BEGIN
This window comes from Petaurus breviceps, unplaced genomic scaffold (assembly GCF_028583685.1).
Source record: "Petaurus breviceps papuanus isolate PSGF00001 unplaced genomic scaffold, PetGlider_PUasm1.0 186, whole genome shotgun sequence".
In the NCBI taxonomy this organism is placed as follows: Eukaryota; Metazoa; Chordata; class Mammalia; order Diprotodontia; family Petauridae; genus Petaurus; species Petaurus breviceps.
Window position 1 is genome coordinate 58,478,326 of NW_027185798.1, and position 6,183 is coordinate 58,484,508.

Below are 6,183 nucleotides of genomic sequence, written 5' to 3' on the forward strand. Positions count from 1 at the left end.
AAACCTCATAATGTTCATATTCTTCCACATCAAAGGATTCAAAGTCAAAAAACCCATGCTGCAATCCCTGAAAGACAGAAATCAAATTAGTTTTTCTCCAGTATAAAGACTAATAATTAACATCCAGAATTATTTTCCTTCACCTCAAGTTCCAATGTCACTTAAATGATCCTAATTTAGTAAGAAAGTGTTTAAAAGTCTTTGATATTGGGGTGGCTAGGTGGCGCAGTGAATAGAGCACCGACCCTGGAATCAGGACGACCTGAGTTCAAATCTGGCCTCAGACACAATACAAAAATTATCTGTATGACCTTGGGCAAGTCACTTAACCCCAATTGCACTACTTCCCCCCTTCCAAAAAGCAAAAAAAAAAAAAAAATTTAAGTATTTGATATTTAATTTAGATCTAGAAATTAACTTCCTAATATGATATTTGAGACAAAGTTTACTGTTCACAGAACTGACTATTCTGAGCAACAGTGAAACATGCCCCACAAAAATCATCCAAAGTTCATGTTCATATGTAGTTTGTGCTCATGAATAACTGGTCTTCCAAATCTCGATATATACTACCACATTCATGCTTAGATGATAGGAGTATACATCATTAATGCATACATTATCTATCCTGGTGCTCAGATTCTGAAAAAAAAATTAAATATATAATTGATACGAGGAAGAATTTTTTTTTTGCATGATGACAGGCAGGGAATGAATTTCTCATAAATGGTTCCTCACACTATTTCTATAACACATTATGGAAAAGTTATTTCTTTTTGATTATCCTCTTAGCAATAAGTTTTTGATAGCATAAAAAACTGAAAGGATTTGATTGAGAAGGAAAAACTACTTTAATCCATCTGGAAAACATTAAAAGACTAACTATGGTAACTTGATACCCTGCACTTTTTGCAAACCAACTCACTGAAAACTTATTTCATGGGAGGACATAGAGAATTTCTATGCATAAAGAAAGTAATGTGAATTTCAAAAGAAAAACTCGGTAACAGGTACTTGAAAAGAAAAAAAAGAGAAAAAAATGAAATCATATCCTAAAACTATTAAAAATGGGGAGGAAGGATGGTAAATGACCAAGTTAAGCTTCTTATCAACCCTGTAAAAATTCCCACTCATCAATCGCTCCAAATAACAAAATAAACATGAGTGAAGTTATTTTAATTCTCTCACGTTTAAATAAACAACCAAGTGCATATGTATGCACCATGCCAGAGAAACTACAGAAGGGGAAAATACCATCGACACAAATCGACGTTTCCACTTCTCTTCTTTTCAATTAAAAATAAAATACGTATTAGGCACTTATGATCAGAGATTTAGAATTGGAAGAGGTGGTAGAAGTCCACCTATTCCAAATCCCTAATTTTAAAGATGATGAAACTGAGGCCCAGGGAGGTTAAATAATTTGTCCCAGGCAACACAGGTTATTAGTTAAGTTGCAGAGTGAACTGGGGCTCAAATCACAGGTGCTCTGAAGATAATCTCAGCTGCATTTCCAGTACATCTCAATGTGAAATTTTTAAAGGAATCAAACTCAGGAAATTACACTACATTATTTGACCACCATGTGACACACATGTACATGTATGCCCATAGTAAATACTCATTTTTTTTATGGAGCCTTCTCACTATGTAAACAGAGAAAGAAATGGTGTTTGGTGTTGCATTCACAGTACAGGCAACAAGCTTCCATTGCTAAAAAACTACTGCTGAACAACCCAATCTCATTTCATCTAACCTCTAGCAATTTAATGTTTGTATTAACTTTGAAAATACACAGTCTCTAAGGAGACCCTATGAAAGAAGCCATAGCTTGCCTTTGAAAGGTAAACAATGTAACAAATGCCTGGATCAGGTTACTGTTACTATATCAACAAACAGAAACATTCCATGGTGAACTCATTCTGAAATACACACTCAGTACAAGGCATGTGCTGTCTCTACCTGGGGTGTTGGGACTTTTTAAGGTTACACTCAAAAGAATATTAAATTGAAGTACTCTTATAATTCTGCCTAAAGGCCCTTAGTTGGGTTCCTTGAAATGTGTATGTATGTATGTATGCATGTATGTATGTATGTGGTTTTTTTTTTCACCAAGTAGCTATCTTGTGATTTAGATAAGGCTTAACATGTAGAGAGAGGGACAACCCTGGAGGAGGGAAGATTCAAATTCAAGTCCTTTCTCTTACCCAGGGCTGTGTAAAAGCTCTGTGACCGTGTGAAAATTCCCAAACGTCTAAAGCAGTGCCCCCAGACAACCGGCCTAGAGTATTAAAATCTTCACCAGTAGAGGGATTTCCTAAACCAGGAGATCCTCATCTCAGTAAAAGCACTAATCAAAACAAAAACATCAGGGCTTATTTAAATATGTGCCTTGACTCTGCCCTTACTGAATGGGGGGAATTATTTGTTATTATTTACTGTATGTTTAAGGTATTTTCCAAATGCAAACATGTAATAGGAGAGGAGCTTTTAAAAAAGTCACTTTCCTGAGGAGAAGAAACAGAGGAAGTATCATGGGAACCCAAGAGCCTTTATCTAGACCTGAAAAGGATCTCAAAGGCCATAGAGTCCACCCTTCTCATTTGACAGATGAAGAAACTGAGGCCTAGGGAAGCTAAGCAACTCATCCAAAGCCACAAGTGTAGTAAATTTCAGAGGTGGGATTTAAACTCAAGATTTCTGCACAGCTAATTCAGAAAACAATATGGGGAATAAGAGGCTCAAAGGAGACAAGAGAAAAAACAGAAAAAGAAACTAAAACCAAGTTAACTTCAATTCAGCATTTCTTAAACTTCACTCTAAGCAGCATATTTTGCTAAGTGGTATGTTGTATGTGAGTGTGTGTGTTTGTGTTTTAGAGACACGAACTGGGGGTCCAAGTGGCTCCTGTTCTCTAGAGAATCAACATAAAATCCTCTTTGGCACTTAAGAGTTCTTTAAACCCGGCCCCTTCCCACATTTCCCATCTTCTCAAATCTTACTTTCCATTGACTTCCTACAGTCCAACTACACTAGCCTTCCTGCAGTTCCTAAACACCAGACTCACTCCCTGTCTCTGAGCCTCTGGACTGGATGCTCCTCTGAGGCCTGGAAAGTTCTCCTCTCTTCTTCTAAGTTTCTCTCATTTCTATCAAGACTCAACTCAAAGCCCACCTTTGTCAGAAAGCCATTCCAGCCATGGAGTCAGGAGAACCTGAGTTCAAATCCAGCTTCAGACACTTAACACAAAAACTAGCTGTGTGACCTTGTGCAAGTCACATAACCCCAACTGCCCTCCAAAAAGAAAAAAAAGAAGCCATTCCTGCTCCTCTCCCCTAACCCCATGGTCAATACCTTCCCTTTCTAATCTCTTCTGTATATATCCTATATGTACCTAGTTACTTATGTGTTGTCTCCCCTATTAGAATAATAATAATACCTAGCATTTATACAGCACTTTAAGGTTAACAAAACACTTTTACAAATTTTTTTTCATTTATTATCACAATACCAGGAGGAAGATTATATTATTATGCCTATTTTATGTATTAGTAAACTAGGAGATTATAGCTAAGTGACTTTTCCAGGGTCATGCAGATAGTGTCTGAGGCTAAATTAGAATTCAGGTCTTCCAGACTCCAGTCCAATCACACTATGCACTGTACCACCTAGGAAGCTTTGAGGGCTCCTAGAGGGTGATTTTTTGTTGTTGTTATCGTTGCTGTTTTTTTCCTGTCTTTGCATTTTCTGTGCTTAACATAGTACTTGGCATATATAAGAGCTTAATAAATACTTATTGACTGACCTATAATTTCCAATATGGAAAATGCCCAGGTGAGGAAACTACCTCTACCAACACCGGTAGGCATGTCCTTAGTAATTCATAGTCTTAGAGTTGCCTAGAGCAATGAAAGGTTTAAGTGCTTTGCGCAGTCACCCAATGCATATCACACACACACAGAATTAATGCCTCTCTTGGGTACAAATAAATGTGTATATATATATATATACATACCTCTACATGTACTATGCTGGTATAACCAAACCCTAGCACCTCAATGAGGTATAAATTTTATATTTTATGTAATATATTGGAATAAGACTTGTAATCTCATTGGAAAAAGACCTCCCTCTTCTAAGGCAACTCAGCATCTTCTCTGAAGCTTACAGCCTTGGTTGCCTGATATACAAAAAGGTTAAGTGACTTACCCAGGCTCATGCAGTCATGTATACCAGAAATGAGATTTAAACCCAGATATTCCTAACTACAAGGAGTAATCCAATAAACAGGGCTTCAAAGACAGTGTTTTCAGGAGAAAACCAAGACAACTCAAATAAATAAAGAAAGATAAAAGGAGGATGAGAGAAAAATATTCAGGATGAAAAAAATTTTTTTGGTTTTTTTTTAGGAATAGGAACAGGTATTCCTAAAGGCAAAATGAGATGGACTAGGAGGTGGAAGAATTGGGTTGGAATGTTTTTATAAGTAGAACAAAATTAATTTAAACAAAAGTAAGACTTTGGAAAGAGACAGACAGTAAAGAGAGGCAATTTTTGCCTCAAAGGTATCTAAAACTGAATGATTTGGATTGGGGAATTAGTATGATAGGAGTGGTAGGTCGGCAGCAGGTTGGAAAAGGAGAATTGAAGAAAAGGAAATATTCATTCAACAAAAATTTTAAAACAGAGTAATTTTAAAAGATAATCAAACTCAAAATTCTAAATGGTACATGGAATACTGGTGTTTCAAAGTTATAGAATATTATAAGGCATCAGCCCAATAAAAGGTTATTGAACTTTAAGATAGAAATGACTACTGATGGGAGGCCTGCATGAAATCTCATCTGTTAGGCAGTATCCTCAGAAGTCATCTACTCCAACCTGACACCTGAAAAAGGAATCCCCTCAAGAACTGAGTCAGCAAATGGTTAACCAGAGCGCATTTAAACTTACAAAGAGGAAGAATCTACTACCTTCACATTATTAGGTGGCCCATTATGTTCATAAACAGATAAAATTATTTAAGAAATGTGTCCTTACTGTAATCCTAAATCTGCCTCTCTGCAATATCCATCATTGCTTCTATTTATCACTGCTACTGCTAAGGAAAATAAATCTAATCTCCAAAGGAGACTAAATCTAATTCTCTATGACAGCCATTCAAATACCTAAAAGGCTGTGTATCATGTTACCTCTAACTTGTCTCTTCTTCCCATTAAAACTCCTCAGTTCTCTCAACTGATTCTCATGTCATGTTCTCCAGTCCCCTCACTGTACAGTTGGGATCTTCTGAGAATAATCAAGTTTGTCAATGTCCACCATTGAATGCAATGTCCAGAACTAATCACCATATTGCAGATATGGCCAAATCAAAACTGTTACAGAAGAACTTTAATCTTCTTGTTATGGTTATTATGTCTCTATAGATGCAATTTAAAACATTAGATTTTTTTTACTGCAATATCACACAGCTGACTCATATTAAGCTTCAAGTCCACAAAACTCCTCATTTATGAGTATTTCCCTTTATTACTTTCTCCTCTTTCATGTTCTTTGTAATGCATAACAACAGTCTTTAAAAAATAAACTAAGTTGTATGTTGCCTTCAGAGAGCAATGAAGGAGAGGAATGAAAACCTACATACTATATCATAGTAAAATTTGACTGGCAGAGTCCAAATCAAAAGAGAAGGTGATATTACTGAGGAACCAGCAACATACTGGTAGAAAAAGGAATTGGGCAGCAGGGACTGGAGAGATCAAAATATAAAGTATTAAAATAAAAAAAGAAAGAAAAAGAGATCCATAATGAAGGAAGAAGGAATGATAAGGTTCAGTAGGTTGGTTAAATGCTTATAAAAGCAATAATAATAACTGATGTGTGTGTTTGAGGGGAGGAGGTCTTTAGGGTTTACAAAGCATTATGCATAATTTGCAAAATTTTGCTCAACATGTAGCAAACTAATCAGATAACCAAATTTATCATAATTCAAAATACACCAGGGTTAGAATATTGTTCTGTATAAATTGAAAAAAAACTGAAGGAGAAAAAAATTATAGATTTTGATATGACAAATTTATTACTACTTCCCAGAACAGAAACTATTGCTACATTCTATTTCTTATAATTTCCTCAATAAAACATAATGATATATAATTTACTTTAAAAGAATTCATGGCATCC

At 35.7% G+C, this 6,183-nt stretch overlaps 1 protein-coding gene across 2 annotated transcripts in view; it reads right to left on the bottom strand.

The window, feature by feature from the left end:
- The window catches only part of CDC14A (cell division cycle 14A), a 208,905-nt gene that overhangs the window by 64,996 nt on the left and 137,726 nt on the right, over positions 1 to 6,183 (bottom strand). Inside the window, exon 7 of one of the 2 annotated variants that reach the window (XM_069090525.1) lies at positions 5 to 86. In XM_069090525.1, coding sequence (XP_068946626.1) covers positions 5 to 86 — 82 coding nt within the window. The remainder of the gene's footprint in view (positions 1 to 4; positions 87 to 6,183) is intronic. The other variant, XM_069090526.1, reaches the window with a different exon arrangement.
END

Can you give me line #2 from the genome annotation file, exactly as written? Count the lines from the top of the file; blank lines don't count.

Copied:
Source record: "Petaurus breviceps papuanus isolate PSGF00001 unplaced genomic scaffold, PetGlider_PUasm1.0 186, whole genome shotgun sequence".